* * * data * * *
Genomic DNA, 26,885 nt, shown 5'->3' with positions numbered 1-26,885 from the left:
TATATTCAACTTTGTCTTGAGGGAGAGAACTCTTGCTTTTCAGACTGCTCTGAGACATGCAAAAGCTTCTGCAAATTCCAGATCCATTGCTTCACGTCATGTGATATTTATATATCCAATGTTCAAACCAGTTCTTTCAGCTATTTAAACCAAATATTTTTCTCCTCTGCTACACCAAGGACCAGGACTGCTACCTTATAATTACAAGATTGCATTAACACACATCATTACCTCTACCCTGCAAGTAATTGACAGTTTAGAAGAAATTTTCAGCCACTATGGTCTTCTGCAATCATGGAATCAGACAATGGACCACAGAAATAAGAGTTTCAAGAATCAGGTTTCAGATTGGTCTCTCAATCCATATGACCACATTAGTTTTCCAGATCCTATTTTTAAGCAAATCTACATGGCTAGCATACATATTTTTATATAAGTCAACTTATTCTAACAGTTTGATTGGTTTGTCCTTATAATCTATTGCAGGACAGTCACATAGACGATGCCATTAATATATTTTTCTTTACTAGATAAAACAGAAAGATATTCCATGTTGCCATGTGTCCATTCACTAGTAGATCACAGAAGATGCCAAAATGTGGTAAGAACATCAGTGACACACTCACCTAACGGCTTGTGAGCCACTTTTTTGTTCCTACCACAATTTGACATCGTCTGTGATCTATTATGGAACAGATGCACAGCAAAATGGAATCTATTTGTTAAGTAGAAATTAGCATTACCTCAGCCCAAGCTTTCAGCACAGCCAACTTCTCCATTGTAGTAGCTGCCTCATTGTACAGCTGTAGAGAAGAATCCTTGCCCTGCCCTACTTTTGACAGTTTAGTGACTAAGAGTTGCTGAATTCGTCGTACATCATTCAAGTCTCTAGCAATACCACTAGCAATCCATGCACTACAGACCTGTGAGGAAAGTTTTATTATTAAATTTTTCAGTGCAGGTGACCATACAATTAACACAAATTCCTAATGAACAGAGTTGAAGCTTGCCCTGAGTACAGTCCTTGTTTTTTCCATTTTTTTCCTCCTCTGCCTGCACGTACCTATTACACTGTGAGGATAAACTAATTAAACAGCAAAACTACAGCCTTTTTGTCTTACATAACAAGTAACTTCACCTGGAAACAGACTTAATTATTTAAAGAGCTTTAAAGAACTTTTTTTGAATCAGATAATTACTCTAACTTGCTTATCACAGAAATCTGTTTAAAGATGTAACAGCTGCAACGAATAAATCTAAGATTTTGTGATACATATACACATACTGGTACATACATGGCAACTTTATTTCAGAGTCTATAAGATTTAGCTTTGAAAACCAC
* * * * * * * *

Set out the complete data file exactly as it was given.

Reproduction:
Genomic DNA, 26,885 nt, shown 5'->3' with positions numbered 1-26,885 from the left:
TATATTCAACTTTGTCTTGAGGGAGAGAACTCTTGCTTTTCAGACTGCTCTGAGACATGCAAAAGCTTCTGCAAATTCCAGATCCATTGCTTCACGTCATGTGATATTTATATATCCAATGTTCAAACCAGTTCTTTCAGCTATTTAAACCAAATATTTTTCTCCTCTGCTACACCAAGGACCAGGACTGCTACCTTATAATTACAAGATTGCATTAACACACATCATTACCTCTACCCTGCAAGTAATTGACAGTTTAGAAGAAATTTTCAGCCACTATGGTCTTCTGCAATCATGGAATCAGACAATGGACCACAGAAATAAGAGTTTCAAGAATCAGGTTTCAGATTGGTCTCTCAATCCATATGACCACATTAGTTTTCCAGATCCTATTTTTAAGCAAATCTACATGGCTAGCATACATATTTTTATATAAGTCAACTTATTCTAACAGTTTGATTGGTTTGTCCTTATAATCTATTGCAGGACAGTCACATAGACGATGCCATTAATATATTTTTCTTTACTAGATAAAACAGAAAGATATTCCATGTTGCCATGTGTCCATTCACTAGTAGATCACAGAAGATGCCAAAATGTGGTAAGAACATCAGTGACACACTCACCTAACGGCTTGTGAGCCACTTTTTTGTTCCTACCACAATTTGACATCGTCTGTGATCTATTATGGAACAGATGCACAGCAAAATGGAATCTATTTGTTAAGTAGAAATTAGCATTACCTCAGCCCAAGCTTTCAGCACAGCCAACTTCTCCATTGTAGTAGCTGCCTCATTGTACAGCTGTAGAGAAGAATCCTTGCCCTGCCCTACTTTTGACAGTTTAGTGACTAAGAGTTGCTGAATTCGTCGTACATCATTCAAGTCTCTAGCAATACCACTAGCAATCCATGCACTACAGACCTGTGAGGAAAGTTTTATTATTAAATTTTTCAGTGCAGGTGACCATACAATTAACACAAATTCCTAATGAACAGAGTTGAAGCTTGCCCTGAGTACAGTCCTTGTTTTTTCCATTTTTTTCCTCCTCTGCCTGCACGTACCTATTACACTGTGAGGATAAACTAATTAAACAGCAAAACTACAGCCTTTTTGTCTTACATAACAAGTAACTTCACCTGGAAACAGACTTAATTATTTAAAGAGCTTTAAAGAACTTTTTTTGAATCAGATAATTACTCTAACTTGCTTATCACAGAAATCTGTTTAAAGATGTAACAGCTGCAACGAATAAATCTAAGATTTTGTGATACATATACACATACTGGTACATACATGGCAACTTTATTTCAGAGTCTATAAGATTTAGCTTTGAAAACCAC